Opinion: Niantic’s Plan for Pokémon Go Won’t Work


After consistent warnings that change was afoot, Pokémon Go developer Niantic has finally dropped the statement players all feared – changes are coming to Remote Raid Passes. For those who missed it, Niantic announced that the cost of a single raid pass would almost double, and there would be a new limit of five remote raids that could be completed each day. They claim raiding remotely has come to dominate how people interact with the game, and they want that to change. Despite their best wishes though, I think they’re somewhat missing the point.  

We all remember the heyday of Pokémon Go. We all have memories of finding rare Pokémon, sharing the experience with strangers, and that unbridled sense of joy of participating in something special that, for a time, seemed to completely overtake the globe. Although popularity dipped in the years to follow, that sense of community continued until the pandemic hit in 2020.

I’ve talked at length before about how the pandemic forced the game to adapt, and how walking back those changes that so many came to appreciate and accept as normal was always going to be a nearly insurmountable challenge. Despite being a feature introduced out of necessity, remote raiding opened raiding to people in rural areas, those with accessibility issues, and those who didn’t have time to hop in a car to drive to a raid location. It was a feature met with universal adoration from the player base, but it likely initiated the downfall of local raiding groups.

I used to be part of a vibrant Pokémon Go raid community in my suburb. The Messenger group was constantly pinging, with meetups for legendary raids happening dozens of times throughout the day. These people became close friends, almost like a second family. We were people from all walks of life; people of different age groups, ethnicities, and gaming experience; people who had almost nothing in common except for a sense of community and a love of a little mobile game. I understand Niantic wanting to bring that back to the game. But I think that Niantic is overlooking a fundamental issue with that:

Those communities are mostly gone.

At least in person.

Whether directly the result of Remote Raid Passes, a diminishing player base, changes in people’s willingness to travel to play, or a combination of them all, large community groups simply aren’t nearly as prevalent as they once were. Sure, they can still be found in larger cities, but the number of suburban groups isn’t what it used to be. My once-thriving group is now barely active at all, and since moving to a new house, I’ve not once seen multiple people playing the game together. I’m sure countless others can share similar experiences. The simple fact of the matter is that the way people play Pokémon Go has changed, and that’s not going to be reversed just because Niantic wants it to be. Rather than accept that and make the best game experience possible, they’re closing their eyes and barrelling on through.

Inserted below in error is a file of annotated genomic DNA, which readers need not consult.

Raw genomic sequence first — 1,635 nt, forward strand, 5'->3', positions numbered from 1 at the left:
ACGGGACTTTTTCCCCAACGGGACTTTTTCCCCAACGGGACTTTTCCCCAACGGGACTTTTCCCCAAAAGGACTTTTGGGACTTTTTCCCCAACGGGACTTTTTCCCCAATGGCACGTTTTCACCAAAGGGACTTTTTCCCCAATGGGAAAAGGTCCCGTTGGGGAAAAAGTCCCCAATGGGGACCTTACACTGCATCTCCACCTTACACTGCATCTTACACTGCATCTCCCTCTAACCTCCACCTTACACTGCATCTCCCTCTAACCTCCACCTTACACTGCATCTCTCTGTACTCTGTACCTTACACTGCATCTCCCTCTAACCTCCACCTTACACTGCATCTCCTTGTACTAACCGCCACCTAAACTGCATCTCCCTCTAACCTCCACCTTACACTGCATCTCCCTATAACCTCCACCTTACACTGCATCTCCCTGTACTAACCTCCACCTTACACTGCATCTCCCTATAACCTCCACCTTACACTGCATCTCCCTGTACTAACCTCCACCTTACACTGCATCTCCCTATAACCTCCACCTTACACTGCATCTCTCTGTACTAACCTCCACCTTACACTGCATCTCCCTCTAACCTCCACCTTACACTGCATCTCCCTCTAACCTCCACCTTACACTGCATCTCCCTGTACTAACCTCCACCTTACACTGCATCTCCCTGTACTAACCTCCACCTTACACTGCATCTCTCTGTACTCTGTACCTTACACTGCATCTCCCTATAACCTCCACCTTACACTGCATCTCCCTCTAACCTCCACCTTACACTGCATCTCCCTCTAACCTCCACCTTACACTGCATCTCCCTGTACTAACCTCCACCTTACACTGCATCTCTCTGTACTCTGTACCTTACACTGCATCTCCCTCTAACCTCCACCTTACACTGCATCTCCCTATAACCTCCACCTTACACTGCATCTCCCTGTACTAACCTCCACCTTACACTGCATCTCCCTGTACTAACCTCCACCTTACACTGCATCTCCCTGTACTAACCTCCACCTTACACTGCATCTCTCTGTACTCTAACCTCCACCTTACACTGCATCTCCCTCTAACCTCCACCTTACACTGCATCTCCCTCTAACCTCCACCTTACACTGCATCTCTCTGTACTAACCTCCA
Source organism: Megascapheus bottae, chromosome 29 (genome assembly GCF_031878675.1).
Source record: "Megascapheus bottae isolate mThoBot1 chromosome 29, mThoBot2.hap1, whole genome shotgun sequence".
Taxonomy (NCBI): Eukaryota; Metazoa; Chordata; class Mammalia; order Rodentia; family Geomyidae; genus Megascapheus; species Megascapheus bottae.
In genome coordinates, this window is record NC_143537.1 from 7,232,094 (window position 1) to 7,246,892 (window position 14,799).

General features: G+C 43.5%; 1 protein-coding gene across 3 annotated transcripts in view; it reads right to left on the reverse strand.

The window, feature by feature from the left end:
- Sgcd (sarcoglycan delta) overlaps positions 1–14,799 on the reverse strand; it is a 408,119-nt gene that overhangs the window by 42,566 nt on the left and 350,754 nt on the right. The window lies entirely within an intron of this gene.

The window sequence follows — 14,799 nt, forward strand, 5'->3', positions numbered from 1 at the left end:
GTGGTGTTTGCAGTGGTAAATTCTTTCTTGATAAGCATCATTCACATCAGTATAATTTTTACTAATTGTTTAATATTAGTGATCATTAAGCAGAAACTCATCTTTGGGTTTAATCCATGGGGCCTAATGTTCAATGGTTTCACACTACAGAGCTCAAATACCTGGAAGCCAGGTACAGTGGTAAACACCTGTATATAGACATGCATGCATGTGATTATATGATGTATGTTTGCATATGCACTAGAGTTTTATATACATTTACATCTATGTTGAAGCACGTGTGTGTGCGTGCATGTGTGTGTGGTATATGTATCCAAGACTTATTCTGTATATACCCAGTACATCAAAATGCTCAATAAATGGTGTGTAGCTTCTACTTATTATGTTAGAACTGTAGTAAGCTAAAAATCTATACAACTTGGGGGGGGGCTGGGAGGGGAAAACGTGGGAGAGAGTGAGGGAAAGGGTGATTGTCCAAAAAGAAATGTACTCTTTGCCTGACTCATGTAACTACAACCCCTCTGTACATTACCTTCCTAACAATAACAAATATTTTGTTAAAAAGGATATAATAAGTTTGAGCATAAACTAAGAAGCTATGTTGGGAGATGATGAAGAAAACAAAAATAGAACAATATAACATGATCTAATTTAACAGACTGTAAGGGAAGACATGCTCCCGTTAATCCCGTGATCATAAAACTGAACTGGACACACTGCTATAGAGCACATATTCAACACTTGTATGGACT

These changes to remote raiding are enormous changes to the game that they warned were coming for years. Players have been vocal that entire time that they did not want these changes. In addition, the sale of Remote Raid Passes was making the game more profitable than ever before. It makes such little sense to insist on a move that is going to result in dropped revenue and in angering your entire player base. 

That is until you remember that at the end of the day, Niantic is more a tech company first and a game developer second. The location data collected from players moving about and interacting with the real world is a valuable commodity, and they collect far less of that when you play their games from your couch. Even if their altruistic pursuits of seeing a return of that in-person community element of the game are legitimate, you would imagine this has to be a motivating factor behind a move that no one else seems to want. 

Instead of rising to the task of creating compelling reasons encouraging people to raid in person, they’ve gone with the approach of merely restricting the way most people prefer to play. We’re yet to see the much-touted damage reduction for remote players, but if this move fails to move the needle the way Niantic hopes, it’s not hard to imagine that change following in the not-so-distant future. 

It’ll all be for naught though. The destruction of remote raiding won’t magically reform groups that broke apart years ago from lack of activity. It won’t help those in rural communities without enough people around to take down a legendary Pokémon. It won’t help people with mobility challenges participate in raid battles. It’s unlikely to motivate those who didn’t travel to raid before the changes and only chose to more actively raid thanks to the ease of access afforded by Remote Raid Passes. No, the far more likely scenario is that those people will simply choose to spend their time and money elsewhere. You don’t have to look for long at the response to the announcement online to see that this is the path many are choosing.

Punishing your player base won’t revive an aspect of your game that has been lost – it’s only likely to erode it further. People will only accept so much before moving on to other things. Niantic might want to focus on that before it’s too late. 

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About The Author
Andrew Searles
I like to write. I do reviews and other bits for @vooksdotnet. Still playing Pokemon Go. Will probably buy Resident Evil 4 again when they release it on my fridge.

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